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So, there is this little trick question that some interviewers like to ask for whatever reason:

int arr[] = {1, 2, 3};
2[arr] = 5; // does this line compile?
assert(arr[2] == 5); // does this assertion fail?

From what I can understand, a[b] gets converted to *(a + b) and since addition is commutative it doesn't really matter their order, so 2[a] is really *(2 + a) and that works fine.

Is this guaranteed to work by C and/or C++'s specs?

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This was mentioned in Hidden features of C++. –  erickb Feb 22 '11 at 2:18
@erickb - This question specifically asks if this is an (extremely popular) implementation fluke or if this is mandated by the standard. –  Chris Lutz Feb 22 '11 at 2:21
In this specific case, you'll get an error about a being undefined (since your declaration declares arr, not a), but I think everyone understands what you're actually asking... –  Chris Dodd Feb 22 '11 at 2:41
@Chris Indeed. :) –  NullUserException Feb 22 '11 at 2:43
You can even get crazy with string pointers. "abcd"[1] is 'b'. Or for you 1["abcd"]. –  Graham Perks Feb 22 '11 at 2:46
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2 Answers

up vote 15 down vote accepted

Yes. paragraph 1 (C99 standard) describes the arguments to the [] operator:

One of the expressions shall have type "pointer to object type", the other expression shall have integer type, and the result has type "type". paragraph 2 (emphasis added):

A postfix expression followed by an expression in square brackets [] is a subscripted designation of an element of an array object. The definition of the subscript operator [] is that E1[E2] is identical to (*((E1)+(E2))). Because of the conversion rules that apply to the binary + operator, if E1 is an array object (equivalently, a pointer to the initial element of an array object) and E2 is an integer, E1[E2] designates the E2-th element of E1 (counting from zero).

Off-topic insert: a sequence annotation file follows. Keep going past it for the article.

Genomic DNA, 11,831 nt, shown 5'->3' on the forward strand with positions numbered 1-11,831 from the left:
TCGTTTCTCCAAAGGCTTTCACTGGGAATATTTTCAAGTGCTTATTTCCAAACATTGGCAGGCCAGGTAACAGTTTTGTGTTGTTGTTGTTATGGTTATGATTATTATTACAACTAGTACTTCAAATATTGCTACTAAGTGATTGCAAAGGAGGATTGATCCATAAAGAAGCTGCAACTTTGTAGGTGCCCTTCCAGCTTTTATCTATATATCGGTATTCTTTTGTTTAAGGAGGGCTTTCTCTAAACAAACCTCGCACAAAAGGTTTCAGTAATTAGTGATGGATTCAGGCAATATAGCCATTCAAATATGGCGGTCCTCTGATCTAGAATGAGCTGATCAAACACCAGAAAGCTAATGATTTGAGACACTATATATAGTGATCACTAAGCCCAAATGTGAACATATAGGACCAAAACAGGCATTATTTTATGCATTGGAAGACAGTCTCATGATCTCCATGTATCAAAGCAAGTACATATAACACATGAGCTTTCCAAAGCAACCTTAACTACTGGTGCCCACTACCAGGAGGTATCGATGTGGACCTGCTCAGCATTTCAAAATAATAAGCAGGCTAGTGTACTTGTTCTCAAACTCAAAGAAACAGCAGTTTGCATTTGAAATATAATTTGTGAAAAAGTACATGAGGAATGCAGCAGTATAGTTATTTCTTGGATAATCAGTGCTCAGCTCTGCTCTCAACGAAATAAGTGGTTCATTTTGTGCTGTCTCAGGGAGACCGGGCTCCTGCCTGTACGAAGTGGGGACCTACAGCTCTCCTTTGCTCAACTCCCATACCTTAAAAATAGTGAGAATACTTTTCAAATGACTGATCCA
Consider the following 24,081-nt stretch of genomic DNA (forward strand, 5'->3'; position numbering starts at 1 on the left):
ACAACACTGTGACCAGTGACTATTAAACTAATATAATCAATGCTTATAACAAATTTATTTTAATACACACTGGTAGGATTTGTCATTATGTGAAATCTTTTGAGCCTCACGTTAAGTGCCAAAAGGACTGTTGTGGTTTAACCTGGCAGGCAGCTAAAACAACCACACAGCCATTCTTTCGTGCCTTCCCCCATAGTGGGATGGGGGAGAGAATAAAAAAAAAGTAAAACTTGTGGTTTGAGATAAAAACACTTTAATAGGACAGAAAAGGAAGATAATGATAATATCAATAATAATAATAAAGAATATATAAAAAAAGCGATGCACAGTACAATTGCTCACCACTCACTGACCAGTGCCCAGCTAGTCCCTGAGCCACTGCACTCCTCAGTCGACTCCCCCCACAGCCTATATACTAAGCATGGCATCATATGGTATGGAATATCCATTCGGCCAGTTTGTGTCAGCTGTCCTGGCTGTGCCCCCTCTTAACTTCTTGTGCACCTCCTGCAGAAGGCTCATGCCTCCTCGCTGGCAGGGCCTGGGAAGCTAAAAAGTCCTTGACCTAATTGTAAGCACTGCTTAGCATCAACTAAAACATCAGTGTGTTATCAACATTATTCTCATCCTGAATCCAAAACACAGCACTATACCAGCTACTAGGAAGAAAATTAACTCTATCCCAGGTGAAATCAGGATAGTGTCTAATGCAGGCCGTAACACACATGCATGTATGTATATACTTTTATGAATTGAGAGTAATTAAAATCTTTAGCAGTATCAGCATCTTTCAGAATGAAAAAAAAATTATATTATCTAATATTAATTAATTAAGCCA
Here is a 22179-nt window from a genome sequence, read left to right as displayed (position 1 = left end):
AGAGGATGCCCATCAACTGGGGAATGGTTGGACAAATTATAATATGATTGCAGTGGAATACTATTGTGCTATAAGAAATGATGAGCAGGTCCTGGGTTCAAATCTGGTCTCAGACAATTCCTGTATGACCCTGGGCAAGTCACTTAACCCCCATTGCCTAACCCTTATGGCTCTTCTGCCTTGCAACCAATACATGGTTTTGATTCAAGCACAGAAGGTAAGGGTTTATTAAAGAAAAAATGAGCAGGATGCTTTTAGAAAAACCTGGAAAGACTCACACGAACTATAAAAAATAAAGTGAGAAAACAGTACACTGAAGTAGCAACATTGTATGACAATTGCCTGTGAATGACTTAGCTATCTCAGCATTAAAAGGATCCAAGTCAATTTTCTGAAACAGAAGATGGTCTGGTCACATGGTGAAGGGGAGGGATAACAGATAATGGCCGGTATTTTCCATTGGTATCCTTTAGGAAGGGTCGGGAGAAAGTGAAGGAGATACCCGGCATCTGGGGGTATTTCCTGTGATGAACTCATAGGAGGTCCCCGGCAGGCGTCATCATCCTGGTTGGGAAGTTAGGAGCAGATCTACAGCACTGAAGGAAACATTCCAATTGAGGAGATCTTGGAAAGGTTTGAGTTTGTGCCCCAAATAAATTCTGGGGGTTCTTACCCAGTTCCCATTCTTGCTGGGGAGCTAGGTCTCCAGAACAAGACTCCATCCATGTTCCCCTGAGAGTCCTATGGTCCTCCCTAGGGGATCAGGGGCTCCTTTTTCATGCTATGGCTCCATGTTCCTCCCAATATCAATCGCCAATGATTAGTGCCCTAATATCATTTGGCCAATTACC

It says nothing requiring the order of the arguments to [] to be sane.

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Ah, this is exactly what I was looking for. –  NullUserException Feb 22 '11 at 2:21
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In general 2[a] is identical to a[2] and this is guaranteed to be equivalent in both C and C++ (assuming no operator overloading), because as you meantioned it translates into *(2+a) or *(a+2), respectively. Because the plus operator is commutative, the two forms are equivalent.

Although the forms are equivalent, please for the sake of all that's holy (and future maintenance programmers), prefer the "a[2]" form over the other.

P.S., If you do get asked this at an interview, please do exact revenge on behalf of the C/C++ community and make sure that you ask the interviewer to list all trigraph sequences as a precondition to you giving your answer. Perhaps this will disenchant him/her from asking such (worthless, with regard to actually programming anything) questions in the future. In the odd event that the interviewer actually knows all nine of the trigraph sequences, you can always make another attempt to stomp them with a question about the destruction order of virtual base classes - a question that is just as mind bogglingly irrelevant for everyday programming.

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+1 but in C++ you can use #define ARRAY_SIZE(a) (sizeof(a) / sizeof(0[a])) as a macro to find an array's size that won't (and can't be made to) work for std::vector and types that overload the [] operator - which can't prevent int *a = /*something*/; ARRAY_SIZE(a) but can be pretty safe for anything else. (It's the only useful use of 0[a] I've ever seen) –  Chris Lutz Feb 22 '11 at 2:19
@Chris, I added an addendum re: operator overloading. Thanks for your contribution. –  Michael Goldshteyn Feb 22 '11 at 2:20
+1 For the exacting revenge part. –  NullUserException Feb 22 '11 at 2:21
In C++ you can also template<typename T, size_t N> size_t ARRAYSIZE(T (&a)[N]) { return N; } which does prevent int *a = /*something*/; ARRAYSIZE(a). –  Logan Capaldo Feb 22 '11 at 2:30
holy ? a[2] : 2??(a??) –  Tony D Feb 22 '11 at 3:31
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